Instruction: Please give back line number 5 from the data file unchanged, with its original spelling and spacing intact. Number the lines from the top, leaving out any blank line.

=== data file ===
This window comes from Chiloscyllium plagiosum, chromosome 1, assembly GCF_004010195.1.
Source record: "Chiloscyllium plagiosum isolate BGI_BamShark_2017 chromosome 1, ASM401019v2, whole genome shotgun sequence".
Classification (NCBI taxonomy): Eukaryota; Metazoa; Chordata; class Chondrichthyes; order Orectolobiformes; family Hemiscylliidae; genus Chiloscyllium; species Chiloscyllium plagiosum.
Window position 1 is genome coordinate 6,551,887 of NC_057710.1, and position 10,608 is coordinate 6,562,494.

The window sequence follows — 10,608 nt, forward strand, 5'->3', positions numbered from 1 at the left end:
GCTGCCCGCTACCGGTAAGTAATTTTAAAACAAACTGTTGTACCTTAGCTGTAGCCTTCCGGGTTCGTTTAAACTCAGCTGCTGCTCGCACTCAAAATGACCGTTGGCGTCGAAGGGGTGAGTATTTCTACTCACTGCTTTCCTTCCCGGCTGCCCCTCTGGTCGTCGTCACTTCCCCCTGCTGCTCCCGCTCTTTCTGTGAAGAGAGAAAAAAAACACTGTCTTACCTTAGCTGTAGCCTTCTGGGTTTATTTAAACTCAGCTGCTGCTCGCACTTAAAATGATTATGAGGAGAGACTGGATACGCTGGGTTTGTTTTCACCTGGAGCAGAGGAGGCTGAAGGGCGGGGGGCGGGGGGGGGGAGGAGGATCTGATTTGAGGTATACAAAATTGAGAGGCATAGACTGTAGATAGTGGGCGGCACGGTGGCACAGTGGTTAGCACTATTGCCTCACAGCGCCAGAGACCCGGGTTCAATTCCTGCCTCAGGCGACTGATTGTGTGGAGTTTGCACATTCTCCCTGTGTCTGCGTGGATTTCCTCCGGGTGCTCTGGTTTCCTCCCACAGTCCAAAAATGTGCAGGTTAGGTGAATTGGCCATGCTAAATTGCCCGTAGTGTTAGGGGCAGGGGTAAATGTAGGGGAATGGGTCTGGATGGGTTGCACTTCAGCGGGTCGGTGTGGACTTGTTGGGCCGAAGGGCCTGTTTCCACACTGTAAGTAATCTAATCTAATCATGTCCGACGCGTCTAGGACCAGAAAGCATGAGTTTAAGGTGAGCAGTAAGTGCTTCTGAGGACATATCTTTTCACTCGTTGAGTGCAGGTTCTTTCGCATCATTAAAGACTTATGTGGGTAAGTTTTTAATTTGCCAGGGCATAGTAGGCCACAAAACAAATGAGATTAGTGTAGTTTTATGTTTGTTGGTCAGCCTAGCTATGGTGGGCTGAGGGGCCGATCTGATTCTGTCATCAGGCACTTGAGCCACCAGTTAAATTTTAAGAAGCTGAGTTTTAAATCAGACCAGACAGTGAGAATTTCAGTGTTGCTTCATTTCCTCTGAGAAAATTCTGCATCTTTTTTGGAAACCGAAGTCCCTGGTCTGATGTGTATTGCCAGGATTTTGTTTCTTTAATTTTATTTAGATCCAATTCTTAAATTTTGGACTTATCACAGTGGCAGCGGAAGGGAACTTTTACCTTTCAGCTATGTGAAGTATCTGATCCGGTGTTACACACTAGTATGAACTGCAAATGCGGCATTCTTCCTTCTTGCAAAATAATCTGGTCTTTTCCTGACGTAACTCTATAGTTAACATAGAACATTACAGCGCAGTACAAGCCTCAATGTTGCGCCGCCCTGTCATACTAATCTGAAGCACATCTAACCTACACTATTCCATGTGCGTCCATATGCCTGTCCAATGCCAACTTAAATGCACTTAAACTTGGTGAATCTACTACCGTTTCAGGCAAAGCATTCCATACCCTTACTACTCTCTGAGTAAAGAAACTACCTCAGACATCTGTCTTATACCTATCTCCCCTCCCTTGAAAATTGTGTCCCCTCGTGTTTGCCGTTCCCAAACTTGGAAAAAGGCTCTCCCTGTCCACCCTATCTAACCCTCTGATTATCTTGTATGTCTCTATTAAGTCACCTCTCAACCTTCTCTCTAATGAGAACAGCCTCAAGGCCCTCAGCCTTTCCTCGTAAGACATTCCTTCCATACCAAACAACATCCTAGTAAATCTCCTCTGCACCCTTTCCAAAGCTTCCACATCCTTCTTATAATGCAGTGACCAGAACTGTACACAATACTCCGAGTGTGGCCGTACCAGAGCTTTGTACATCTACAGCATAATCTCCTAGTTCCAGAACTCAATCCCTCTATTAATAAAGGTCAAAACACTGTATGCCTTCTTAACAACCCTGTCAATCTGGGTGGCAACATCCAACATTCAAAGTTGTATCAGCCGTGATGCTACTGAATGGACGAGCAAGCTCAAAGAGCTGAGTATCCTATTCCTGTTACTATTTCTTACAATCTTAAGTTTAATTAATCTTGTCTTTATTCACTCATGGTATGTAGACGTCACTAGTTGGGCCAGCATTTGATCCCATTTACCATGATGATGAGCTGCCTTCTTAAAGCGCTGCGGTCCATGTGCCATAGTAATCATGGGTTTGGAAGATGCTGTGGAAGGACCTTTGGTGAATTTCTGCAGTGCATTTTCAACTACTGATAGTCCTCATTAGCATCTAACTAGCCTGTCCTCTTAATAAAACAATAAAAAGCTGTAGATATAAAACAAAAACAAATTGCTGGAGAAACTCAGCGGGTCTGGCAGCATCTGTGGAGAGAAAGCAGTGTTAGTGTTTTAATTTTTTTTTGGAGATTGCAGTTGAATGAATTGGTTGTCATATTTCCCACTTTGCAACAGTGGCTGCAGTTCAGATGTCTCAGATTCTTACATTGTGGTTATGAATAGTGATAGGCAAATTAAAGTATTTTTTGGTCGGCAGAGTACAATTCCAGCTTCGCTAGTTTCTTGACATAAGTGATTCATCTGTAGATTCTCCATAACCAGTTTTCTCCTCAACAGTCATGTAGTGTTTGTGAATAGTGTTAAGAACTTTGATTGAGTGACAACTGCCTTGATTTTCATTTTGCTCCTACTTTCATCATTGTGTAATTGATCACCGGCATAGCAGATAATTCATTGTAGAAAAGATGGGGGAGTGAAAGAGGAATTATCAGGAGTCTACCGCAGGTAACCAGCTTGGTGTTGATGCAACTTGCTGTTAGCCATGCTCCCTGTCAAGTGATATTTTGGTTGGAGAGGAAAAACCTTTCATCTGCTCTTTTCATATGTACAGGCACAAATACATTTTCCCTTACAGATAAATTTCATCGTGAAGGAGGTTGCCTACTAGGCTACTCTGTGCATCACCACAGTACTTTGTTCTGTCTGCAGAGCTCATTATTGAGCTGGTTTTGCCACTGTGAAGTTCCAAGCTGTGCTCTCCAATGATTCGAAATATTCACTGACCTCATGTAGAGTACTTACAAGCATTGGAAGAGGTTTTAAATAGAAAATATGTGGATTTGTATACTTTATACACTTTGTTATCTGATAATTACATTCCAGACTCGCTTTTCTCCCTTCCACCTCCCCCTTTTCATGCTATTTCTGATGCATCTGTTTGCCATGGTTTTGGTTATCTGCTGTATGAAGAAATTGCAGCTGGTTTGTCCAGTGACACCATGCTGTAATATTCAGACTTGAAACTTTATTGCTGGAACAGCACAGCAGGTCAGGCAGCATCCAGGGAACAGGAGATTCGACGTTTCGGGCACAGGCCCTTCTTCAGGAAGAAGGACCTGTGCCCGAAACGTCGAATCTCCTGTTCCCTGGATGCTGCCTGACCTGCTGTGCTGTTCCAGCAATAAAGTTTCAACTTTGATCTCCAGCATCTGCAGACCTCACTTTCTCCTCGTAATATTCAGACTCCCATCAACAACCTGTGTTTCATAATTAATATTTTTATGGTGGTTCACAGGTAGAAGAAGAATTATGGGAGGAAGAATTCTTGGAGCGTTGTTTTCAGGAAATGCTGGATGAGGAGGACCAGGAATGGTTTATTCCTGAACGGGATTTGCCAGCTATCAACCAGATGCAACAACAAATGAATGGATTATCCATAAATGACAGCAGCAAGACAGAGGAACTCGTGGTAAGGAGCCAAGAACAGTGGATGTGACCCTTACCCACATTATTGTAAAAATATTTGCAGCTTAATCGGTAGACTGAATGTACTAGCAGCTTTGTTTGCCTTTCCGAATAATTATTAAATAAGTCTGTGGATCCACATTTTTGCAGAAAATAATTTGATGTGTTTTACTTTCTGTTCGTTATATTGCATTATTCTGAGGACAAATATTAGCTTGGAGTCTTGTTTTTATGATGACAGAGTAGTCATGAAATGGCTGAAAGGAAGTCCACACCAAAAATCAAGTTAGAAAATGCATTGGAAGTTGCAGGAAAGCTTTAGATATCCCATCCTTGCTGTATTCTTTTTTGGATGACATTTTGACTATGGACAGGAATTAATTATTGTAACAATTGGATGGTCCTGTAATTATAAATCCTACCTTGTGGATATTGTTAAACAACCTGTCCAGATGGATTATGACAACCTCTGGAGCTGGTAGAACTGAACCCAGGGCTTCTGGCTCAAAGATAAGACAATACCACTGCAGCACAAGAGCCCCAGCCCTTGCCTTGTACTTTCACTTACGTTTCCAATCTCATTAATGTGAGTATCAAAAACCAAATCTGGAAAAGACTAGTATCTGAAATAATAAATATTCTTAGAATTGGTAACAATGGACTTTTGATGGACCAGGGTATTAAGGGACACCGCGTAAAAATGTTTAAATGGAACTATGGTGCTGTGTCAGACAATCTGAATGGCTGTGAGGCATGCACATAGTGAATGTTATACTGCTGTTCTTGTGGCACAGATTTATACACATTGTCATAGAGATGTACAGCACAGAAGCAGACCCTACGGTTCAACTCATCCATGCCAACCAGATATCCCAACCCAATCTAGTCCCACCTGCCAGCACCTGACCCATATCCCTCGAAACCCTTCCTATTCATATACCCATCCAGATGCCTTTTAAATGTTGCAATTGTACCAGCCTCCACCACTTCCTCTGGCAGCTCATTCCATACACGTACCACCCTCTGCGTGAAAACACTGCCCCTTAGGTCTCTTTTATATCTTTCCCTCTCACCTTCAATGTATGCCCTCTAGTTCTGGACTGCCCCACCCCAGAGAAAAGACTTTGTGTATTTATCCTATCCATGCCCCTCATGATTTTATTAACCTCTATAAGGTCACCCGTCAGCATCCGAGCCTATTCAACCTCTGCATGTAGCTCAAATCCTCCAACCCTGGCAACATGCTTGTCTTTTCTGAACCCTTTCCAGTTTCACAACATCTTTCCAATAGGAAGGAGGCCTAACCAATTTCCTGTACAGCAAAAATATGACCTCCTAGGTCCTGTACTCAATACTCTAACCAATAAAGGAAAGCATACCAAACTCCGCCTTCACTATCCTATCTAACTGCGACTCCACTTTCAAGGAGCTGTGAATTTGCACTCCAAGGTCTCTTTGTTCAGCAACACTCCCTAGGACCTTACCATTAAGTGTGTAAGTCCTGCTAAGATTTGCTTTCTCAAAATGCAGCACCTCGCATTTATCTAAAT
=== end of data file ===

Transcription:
The window sequence follows — 10,608 nt, forward strand, 5'->3', positions numbered from 1 at the left end: